The skill sets, clever map construction and inventive computer opponents ensure that all missions can be completed in a number of ways and this really makes a quick and efficient victory very satisfying indeed. That's the wonderful thing about Advance Wars: Dual Strike, you can play for ten minutes on the bus and still feel that you've accomplished something which will help you on your way to victory when you find more time to play later. Even once you've finished the campaign mode there are numerous other game types to play though, including a map creator and even a real-time action game. This really gives the game excellent replay value for both completionists and gamers wanting a bit more conflict for their cash.
At its heart the game is fairly simple but deep and this is reflected in the well-drawn, vibrant artwork. The characters have a real anime feel to them, which works well and the sprites are clean and simple, there's no chance of confusing your anti-aircraft gun with your personnel carrier for example. The music compliments these crisp colourful graphics well. Each character has their own varied background music, which is well composed, catchy and suits the overall feel of the game.
Unfortunately however there are a few negatives, which need to be voiced in order to achieve a balanced perspective. Firstly, while this may not bother everyone, I found the storyline and characters very twee. The plot is clichéd and the 'bad' guys tend not to be very bad at all. While this lack of nastiness does suit the aforementioned graphics and sound I can't help but think that this war game may well have benefited from being a shade darker. Also, the last few missions of the game seemed to drag a touch. This could be pinned on the direction the storyline takes and I'm certainly not complaining about the extra content this provides, but a few of the later battles had that 'added at the last minute' feel to them.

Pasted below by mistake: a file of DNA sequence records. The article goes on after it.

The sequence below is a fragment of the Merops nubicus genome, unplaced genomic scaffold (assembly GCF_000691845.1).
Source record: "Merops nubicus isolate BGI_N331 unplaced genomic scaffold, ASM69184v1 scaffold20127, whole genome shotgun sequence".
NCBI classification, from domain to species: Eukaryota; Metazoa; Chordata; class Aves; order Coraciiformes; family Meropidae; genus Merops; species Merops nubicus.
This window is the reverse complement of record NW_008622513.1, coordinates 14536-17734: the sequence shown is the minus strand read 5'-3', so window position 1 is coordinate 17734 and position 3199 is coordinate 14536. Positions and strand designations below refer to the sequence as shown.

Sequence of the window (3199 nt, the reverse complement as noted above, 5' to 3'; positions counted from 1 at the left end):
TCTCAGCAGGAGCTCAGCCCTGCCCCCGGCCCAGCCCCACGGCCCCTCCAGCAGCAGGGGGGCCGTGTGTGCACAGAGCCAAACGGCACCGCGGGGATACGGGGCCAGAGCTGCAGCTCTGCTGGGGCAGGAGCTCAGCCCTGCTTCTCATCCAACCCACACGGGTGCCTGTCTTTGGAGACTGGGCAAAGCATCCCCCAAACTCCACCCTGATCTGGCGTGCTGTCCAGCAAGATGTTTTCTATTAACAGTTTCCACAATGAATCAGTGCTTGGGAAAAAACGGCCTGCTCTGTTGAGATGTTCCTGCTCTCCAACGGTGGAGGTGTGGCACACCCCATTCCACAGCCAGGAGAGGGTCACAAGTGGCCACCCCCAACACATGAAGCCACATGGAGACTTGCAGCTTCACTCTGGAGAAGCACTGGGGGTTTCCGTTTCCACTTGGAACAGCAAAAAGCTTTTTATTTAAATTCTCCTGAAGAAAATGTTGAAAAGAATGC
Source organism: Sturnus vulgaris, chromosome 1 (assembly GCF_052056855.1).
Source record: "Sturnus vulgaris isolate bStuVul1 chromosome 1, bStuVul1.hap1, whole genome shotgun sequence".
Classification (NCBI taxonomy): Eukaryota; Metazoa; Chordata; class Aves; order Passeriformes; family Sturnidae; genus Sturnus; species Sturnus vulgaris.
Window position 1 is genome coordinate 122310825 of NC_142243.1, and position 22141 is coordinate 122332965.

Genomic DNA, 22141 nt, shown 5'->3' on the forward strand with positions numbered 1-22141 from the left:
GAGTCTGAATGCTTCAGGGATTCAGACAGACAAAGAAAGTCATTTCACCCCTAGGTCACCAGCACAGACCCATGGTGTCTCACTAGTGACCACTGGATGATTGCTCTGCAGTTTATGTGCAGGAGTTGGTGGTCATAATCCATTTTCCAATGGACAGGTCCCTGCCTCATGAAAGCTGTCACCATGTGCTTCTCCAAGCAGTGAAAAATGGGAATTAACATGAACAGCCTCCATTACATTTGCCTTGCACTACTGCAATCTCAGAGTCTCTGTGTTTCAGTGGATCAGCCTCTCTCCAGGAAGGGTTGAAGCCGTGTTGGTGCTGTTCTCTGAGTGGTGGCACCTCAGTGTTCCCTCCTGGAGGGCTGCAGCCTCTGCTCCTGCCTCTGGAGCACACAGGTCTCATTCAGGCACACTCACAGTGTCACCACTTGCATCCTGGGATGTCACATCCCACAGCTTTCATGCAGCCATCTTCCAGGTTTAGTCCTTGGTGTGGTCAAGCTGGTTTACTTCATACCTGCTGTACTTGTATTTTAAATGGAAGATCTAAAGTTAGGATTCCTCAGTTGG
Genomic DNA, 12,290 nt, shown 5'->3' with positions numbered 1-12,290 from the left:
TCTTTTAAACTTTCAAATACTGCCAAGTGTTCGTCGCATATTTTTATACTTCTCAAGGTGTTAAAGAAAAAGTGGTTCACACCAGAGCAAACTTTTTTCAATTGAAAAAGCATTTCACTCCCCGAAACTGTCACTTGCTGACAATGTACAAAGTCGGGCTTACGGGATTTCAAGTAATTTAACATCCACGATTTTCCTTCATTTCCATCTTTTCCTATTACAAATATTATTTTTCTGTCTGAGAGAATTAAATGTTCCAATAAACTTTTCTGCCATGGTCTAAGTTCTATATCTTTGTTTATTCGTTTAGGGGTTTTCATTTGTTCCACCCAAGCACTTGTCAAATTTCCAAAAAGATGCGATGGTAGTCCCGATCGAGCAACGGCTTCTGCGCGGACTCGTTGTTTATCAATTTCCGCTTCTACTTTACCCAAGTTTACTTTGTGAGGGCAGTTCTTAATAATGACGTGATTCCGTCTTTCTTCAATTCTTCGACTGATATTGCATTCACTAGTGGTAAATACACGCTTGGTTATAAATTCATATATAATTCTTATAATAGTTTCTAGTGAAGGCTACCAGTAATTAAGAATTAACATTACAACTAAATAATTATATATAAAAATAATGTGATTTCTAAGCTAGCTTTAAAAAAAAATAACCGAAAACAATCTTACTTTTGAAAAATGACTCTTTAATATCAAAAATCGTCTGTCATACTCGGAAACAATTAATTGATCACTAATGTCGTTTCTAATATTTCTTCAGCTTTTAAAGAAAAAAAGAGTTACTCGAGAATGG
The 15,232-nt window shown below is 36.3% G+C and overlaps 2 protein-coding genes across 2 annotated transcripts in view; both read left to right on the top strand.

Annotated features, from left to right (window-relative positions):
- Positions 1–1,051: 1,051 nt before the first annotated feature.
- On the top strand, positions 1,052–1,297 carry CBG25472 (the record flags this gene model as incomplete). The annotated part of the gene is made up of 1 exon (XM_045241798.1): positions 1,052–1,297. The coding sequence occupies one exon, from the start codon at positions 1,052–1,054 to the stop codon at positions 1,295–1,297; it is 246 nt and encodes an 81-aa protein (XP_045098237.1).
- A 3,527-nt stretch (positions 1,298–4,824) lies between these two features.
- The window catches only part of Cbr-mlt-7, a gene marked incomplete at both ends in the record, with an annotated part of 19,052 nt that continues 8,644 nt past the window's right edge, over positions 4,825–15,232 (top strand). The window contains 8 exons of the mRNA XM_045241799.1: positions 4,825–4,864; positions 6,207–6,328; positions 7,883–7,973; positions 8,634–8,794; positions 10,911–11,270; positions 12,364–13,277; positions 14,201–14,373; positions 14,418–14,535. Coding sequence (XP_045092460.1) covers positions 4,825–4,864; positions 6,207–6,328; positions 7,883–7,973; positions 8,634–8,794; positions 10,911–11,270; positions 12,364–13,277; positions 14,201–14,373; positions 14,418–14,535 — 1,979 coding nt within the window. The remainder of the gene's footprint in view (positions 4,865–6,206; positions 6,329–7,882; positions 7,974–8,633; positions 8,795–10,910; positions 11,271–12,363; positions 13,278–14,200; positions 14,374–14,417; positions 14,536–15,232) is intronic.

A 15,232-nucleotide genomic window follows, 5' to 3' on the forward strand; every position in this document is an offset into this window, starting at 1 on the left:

However, my biggest gripe is how similar the game looks to the original GBA versions. I understand that the simplistic graphics are well suited to the game type and that age-old adage of how 'graphics maketh not the game' but on a system that runs Metroid Prime: Hunters, I can't help but feel more could have been done with the technology at hand. Granted, the game was released early in the consoles life but I have to say I was expecting something a touch more revolutionary than the ability to use multiple COs instead of one. Alongside this, after using the stylus for the first few missions - and finding it a touch inaccurate for the smaller boxes I must say - I soon slipped back into using the D-pad and buttons which not only felt more comfortable after a long-time playing, but also made all the options accessible, faster.
Granted, Intelligent Systems has made all the Advance War series cracking games, but I can't help feel that a few more risks could have been taken with this most recent iteration. Despite these minor complaints, Advance Wars: Dual Strike was an excellent game that was a fantastic purchase, an enjoyable play and most importantly, with all those extras, something I'll be coming back to for a long time.
8 / 10